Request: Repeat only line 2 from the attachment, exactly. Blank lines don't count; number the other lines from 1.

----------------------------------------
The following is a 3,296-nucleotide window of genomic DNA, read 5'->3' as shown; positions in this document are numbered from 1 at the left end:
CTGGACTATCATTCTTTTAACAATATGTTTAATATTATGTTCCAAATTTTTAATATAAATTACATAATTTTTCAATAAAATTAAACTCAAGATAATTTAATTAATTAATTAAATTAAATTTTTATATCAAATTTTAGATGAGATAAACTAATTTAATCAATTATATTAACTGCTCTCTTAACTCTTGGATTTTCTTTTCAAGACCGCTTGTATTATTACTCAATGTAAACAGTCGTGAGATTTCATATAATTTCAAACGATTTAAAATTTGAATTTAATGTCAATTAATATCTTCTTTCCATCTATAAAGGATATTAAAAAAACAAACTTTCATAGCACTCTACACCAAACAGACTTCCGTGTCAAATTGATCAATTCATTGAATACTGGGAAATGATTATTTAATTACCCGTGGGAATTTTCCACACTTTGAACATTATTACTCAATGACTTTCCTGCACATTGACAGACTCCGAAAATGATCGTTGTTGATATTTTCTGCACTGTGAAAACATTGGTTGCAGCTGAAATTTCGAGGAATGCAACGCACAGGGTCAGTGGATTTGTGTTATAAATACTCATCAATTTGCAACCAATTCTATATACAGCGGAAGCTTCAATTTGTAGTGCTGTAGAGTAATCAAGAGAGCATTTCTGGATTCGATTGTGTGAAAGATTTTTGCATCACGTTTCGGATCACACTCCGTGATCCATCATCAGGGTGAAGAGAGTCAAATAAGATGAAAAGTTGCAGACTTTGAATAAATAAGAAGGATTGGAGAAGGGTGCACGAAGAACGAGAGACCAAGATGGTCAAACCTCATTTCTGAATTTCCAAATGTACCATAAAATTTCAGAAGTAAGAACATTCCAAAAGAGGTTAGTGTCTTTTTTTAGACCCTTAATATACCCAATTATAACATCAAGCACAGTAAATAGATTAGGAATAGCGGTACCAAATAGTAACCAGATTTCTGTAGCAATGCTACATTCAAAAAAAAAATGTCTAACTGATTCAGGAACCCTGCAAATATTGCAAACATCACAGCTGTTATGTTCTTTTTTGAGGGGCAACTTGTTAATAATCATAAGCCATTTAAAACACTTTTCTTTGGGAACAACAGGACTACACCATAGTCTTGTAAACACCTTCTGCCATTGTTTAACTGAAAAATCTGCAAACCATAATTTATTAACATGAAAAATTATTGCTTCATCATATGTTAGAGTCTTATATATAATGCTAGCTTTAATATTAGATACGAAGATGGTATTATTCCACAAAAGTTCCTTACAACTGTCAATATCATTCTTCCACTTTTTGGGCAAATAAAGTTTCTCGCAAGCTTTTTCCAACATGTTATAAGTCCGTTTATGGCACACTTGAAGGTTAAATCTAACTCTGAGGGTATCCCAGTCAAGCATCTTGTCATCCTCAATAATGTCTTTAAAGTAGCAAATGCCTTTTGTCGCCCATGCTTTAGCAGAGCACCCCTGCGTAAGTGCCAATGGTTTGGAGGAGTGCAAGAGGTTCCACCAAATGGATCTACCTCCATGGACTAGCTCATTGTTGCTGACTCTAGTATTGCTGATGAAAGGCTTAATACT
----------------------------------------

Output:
CTGGACTATCATTCTTTTAACAATATGTTTAATATTATGTTCCAAATTTTTAATATAAATTACATAATTTTTCAATAAAATTAAACTCAAGATAATTTAATTAATTAATTAAATTAAATTTTTATATCAAATTTTAGATGAGATAAACTAATTTAATCAATTATATTAACTGCTCTCTTAACTCTTGGATTTTCTTTTCAAGACCGCTTGTATTATTACTCAATGTAAACAGTCGTGAGATTTCATATAATTTCAAACGATTTAAAATTTGAATTTAATGTCAATTAATATCTTCTTTCCATCTATAAAGGATATTAAAAAAACAAACTTTCATAGCACTCTACACCAAACAGACTTCCGTGTCAAATTGATCAATTCATTGAATACTGGGAAATGATTATTTAATTACCCGTGGGAATTTTCCACACTTTGAACATTATTACTCAATGACTTTCCTGCACATTGACAGACTCCGAAAATGATCGTTGTTGATATTTTCTGCACTGTGAAAACATTGGTTGCAGCTGAAATTTCGAGGAATGCAACGCACAGGGTCAGTGGATTTGTGTTATAAATACTCATCAATTTGCAACCAATTCTATATACAGCGGAAGCTTCAATTTGTAGTGCTGTAGAGTAATCAAGAGAGCATTTCTGGATTCGATTGTGTGAAAGATTTTTGCATCACGTTTCGGATCACACTCCGTGATCCATCATCAGGGTGAAGAGAGTCAAATAAGATGAAAAGTTGCAGACTTTGAATAAATAAGAAGGATTGGAGAAGGGTGCACGAAGAACGAGAGACCAAGATGGTCAAACCTCATTTCTGAATTTCCAAATGTACCATAAAATTTCAGAAGTAAGAACATTCCAAAAGAGGTTAGTGTCTTTTTTTAGACCCTTAATATACCCAATTATAACATCAAGCACAGTAAATAGATTAGGAATAGCGGTACCAAATAGTAACCAGATTTCTGTAGCAATGCTACATTCAAAAAAAAAATGTCTAACTGATTCAGGAACCCTGCAAATATTGCAAACATCACAGCTGTTATGTTCTTTTTTGAGGGGCAACTTGTTAATAATCATAAGCCATTTAAAACACTTTTCTTTGGGAACAACAGGACTACACCATAGTCTTGTAAACACCTTCTGCCATTGTTTAACTGAAAAATCTGCAAACCATAATTTATTAACATGAAAAATTATTGCTTCATCATATGTTAGAGTCTTATATATAATGCTAGCTTTAATATTAGATACGAAGATGGTATTATTCCACAAAAGTTCCTTACAACTGTCAATATCATTCTTCCACTTTTTGGGCAAATAAAGTTTCTCGCAAGCTTTTTCCAACATGTTATAAGTCCGTTTATGGCACACTTGAAGGTTAAATCTAACTCTGAGGGTATCCCAGTCAAGCATCTTGTCATCCTCAATAATGTCTTTAAAGTAGCAAATGCCTTTTGTCGCCCATGCTTTAGCAGAGCACCCCTGCGTAAGTGCCAATGGTTTGGAGGAGTGCAAGAGGTTCCACCAAATGGATCTACCTCCATGGACTAGCTCATTGTTGCTGACTCTAGTATTGCTGATGAAAGGCTTAATACT